※1:High Energy Accelerator Research Organization/ Institute of Materials Structure Science Muon Science Division

※2: Materials and Life Science Division of J-PARC Center



■ FY 2017 Thin Film and Interface Workshop (January 30, Kenkyusha English Center)

The thin film and interface workshop, sponsored by the Industrial Users Society for Neutron Application, was held with the theme "interfacial structure analysis by neutron reflectometry". The reflectometry method is excellent in high precision analysis of thin films and interfacial structure. At MLF, this method has been applied to various interfacial structure analyses in BL16 "SOFIA" and BL17 "SHARAKU". At the workshop, Satoshi Yamada (KEK associate professor) from the Neutron Science Section and his group explained the system overview and research results. Moreover, Maruyama Ryuji from the Neutron Instrumentation Section gave a report, which included measurements using grazing-incidence small-angle scattering with BL17, etc. The participants used software to learn reflectometry analysis methods and grasped a deeper understanding of the superiority of polarized neutron reflectometry. Furthermore, two lectures on industrial application achievements made them feel that experiments with neutron reflectometry methods were more reachable. J-PARC hopes such workshops will promote more MLF usage by researchers in materials science. (Excerpted from the workshop report in Industrial Users Society for Neutron Application in HP)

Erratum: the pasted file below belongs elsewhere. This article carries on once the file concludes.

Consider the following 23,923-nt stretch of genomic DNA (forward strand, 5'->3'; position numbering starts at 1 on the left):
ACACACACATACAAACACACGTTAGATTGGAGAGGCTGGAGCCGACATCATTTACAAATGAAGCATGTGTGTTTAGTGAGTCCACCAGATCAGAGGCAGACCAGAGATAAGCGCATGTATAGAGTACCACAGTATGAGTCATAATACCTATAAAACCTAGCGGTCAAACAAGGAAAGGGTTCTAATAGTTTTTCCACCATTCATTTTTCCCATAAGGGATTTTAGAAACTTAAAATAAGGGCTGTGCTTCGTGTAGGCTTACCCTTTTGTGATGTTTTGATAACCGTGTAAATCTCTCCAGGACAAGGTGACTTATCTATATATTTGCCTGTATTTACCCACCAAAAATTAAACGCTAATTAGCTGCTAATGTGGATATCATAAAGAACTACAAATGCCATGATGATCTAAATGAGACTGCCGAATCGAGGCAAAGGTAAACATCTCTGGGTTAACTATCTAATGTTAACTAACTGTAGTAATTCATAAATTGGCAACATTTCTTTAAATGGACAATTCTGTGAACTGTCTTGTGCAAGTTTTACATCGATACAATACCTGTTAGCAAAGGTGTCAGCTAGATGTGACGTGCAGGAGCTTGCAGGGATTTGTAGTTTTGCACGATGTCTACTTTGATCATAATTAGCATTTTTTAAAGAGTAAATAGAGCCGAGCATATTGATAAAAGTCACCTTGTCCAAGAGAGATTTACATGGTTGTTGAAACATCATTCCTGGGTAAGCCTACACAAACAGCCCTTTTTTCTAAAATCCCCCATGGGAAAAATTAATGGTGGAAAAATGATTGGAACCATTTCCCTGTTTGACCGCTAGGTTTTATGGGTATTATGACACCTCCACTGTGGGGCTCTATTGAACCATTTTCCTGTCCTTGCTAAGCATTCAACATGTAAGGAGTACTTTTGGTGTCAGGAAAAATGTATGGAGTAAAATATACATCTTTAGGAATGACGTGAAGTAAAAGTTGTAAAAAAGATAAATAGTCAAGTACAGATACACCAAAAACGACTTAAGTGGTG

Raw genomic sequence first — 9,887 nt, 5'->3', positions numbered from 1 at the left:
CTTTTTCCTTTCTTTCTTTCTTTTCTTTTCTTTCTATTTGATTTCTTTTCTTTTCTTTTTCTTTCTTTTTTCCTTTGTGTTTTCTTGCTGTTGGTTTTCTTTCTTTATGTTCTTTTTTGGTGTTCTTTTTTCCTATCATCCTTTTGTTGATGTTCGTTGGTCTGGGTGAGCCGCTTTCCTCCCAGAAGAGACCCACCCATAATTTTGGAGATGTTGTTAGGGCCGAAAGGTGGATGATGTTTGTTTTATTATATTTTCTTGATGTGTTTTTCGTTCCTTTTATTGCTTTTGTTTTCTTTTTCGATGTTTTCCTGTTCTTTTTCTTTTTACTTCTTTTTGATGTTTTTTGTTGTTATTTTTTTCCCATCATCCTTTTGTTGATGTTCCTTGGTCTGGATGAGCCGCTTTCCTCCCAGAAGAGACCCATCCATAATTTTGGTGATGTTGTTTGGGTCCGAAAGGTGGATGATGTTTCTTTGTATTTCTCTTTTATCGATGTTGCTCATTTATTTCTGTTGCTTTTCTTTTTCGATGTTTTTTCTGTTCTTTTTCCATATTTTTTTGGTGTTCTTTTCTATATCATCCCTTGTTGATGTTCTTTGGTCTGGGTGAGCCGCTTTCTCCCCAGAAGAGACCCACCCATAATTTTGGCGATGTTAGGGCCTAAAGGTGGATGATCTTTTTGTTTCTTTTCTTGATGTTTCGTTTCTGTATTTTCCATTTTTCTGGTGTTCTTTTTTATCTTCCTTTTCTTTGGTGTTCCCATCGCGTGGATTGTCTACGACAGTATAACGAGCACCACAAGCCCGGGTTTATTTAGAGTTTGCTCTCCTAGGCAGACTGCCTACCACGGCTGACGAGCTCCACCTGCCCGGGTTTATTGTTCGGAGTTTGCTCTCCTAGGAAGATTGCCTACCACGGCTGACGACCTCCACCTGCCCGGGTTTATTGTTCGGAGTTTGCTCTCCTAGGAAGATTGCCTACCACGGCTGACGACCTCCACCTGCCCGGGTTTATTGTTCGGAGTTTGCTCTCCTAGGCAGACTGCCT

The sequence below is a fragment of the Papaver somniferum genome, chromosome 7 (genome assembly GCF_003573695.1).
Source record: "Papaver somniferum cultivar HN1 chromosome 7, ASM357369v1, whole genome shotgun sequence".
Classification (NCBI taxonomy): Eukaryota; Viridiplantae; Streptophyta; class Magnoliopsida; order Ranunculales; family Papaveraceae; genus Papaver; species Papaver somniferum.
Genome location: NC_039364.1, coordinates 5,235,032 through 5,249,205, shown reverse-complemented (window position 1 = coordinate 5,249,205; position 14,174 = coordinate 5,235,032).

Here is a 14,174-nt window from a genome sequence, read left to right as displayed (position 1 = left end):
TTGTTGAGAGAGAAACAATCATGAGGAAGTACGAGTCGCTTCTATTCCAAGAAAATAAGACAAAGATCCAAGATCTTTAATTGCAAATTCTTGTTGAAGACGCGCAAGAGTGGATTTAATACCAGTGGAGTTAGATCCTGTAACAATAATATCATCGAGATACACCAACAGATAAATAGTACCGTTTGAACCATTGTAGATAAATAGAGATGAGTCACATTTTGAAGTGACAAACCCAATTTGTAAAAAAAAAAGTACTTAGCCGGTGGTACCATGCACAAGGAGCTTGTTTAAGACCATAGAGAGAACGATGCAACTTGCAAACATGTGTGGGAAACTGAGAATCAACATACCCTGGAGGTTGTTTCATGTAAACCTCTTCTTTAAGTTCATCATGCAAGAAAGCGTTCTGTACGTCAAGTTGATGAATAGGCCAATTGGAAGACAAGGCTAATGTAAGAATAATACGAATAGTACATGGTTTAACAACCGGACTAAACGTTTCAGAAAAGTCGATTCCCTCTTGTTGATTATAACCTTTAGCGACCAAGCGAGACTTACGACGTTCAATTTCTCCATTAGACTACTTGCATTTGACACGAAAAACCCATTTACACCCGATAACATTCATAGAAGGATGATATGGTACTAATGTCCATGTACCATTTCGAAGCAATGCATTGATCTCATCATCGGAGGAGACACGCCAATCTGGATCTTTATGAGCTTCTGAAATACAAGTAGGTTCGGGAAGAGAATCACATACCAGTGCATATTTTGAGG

■ 13th J-PARC Hello Science "J-PARC will go forward again in high intensity this year!" (January 26, Tokai-village Industry and Information Plaza "iVil")

In the first J-PARC Hello Science of 2018, J-PARC Center Director Naohito Saito gave a speech "J-PARC will go forward again with high intensity this year". His talk started with the introduction of the J-PARC facilities and research. He continued to explain that high-intensity beams are the key to high statistics and high-precision data collection and analysis, as well as the discovery of rare phenomena. This is why scientists all over the world are seeking to have more powerful beams, and J-PARC is not satisfied with the world’s strongest at this point. He revealed that it has a future plan to increase intensity. Saito also explained research by describing mountain climbing. "In the beginning, a climber is walking and looking at the peak of the mountain, but once he comes to a lookout point he can have a better perspective. He will see what needs to be done next. The farther he climbs the wider his view will become.” Director Saito lectured about the significance of continued challenges.